|On-line Readings in Public Relations by Michael Turney|
|Public relations planning:
|© 1998 Michael Turney||Table of contents||Practicing Public Relations||About the author|
A public relations plan is meant to do more than look nice sitting on a desk or bookshelf. It's meant to be a working document that gets used and consulted as a day to day reference. How helpful it is and how easy it is to use are far more important than how it looks or how well it conforms to a preconceived layout.
Some planners prefer to organize their information in a grid of rows and columns where each row represents an audience and each column is a different category of information related to that audience. Other planners prefer to organize their work in terms of pages (separate sheets of paper, different displays in an electronic spreadsheet, or discrete records in a data-base file). For them, each page, or series of pages, represents a different audience and is used to organize all information related to that audience.
Grid planners say their approach does a better job of representing "the big picture" by physically showing the interrelationship of all audiences and audience characteristics at one time. Grid plans also look impressive hanging on a wall or being used in a presentation.
On the negative side, grid plans can be a pain to prepare, update, and reproduce. If all that's needed is a single copy, a large wall chart may not be a problem. But, for a large work team or an organization that wants to circulate copies of its plan to all managers, reproducing a grid plan can be difficult and costly unless the grid is somehow broken down and reproduced in small sections.
The other disadvantage is that the sizes of the cells are interrelated; increasing the size of any one cell automatically increases the size of every other cell in the same row or column. For example one unusually long description of one audience will make the description cell for every audience the same size, even though much of the space in those other cells will be unused. This can waste a lot of space or pressure the planner to inappropriately shorten the long entries. The latter may look better and save paper, but it may also eliminate what would otherwise have been useful information.
Page planners counter those criticisms by saying their approach allows them to use as much room as they need for the information they have, even adding extra pages if necessary. They also claim their approach allows information to be more easily evaluated and edited on the merits of its importance rather than arbitrary space constraints or concerns that a cell looks too empty. And, the plan can be easily updated by adding, deleting, or revising pages as necessary.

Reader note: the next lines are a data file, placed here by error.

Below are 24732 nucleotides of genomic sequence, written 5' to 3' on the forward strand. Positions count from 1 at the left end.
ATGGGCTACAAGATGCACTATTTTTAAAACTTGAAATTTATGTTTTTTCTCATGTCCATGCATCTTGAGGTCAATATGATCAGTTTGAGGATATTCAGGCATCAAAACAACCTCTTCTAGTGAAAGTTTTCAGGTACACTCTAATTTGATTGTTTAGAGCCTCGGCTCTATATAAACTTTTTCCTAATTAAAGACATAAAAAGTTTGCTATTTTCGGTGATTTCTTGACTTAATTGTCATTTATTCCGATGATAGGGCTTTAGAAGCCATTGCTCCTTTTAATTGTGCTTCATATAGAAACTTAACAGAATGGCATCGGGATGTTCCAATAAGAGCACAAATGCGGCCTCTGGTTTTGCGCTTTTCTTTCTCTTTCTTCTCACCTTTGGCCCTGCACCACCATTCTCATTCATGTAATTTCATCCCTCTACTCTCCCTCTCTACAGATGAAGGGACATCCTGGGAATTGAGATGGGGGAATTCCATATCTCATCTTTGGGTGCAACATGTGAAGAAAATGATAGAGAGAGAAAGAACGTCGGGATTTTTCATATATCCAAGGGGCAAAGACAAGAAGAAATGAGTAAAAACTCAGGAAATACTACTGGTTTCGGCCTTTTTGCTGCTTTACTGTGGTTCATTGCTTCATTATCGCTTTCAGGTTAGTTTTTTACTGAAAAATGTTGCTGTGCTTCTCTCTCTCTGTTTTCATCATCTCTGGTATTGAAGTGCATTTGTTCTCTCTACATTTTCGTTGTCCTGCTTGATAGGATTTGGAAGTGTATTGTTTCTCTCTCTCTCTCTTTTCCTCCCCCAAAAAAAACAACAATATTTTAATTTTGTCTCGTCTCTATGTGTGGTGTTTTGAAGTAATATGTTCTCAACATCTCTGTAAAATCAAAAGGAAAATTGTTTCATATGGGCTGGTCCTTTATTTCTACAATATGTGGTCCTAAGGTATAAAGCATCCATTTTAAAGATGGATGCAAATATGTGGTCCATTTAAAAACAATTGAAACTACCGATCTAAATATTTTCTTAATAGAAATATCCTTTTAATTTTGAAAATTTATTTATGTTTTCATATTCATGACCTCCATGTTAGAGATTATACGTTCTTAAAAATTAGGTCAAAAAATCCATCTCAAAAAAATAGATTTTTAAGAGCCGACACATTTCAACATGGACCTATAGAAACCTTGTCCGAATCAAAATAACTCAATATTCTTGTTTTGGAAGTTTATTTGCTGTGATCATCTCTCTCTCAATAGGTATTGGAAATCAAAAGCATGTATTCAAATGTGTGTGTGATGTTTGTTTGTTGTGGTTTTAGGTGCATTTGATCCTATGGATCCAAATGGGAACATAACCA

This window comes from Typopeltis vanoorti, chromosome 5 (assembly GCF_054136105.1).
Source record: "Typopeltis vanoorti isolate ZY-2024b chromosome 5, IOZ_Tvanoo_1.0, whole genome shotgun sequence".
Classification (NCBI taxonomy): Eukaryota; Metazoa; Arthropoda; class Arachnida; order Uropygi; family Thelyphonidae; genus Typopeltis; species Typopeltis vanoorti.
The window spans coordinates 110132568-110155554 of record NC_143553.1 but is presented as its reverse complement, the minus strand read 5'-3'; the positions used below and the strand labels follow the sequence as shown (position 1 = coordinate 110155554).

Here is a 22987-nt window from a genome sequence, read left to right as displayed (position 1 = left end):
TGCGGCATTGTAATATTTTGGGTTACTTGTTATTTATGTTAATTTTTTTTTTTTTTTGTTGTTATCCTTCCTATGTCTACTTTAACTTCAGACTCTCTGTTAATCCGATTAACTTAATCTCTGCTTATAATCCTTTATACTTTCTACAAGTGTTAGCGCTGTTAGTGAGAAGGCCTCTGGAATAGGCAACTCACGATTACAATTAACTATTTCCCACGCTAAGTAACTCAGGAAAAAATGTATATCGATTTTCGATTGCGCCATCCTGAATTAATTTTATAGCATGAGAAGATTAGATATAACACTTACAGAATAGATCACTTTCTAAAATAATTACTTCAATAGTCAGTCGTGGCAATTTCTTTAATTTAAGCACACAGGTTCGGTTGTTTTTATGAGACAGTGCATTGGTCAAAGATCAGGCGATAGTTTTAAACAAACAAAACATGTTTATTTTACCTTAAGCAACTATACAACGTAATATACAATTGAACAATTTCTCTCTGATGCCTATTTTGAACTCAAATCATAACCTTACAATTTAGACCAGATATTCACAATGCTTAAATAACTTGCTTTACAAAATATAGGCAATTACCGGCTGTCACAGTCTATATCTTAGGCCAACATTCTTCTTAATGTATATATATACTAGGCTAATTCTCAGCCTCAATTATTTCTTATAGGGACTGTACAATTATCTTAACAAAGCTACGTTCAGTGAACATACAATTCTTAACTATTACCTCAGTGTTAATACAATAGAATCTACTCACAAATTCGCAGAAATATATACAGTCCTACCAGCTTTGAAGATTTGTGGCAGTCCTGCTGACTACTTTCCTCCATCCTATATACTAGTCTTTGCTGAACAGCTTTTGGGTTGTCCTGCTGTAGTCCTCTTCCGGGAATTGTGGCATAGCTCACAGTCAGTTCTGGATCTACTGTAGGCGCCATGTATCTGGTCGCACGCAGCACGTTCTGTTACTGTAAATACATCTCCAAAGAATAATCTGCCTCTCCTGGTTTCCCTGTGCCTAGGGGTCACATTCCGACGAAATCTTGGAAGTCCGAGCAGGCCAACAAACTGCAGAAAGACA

On the other hand, plans organized in a page by page fashion appear much less impressive during a presentations than a large, elaborate grid. The use of separate pages for each audience may also tend to overemphasize differences among audiences rather than highlighting their similarities and the common approaches that can be used to reach them.
By the time practitioners have developed three or four complete plans they have a pretty good sense of what works best for them and may have their own ideas of what questions to ask and which formats to use. That's as it should be. However, beginning public relations planners may find it helpful to combine grid planning for their overall strategic plans with page planning for each objective they identify in their tactical plans the first few times they do planning.
Strategic plans which provide a broad overview of what an organization is trying to accomplish often work well in grid format. This is largely because the same types of information are needed about each of the organization's publics, and the amount of information that's needed about each is also very similar and usually in a short capsule form that will fit into the cells of a grid.
On the other hand, tactical planning which addresses specific projects and tasks is much more varied and inconsistent. Some projects simply require more explanation and more planning than others. Consequently, it's more difficult and confusing to employ a grid in tactical planning. With different projects
needing different numbers and types of cells (rows and columns) to adequately explain them, a standardized form becomes impractical. Planning an executive's appearance on a television talk show, for instance, might be done in five or six cells outlining the necessary information and steps leading to its completion while plans for publishing an annual report might require 20 or more cells. Thus, starting a new page for each objective and not being overly concerned about consistency in their content or appearance makes much more sense than trying to force this information into a single uniform format.
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Developing a PR plan
|Practicing Public Relations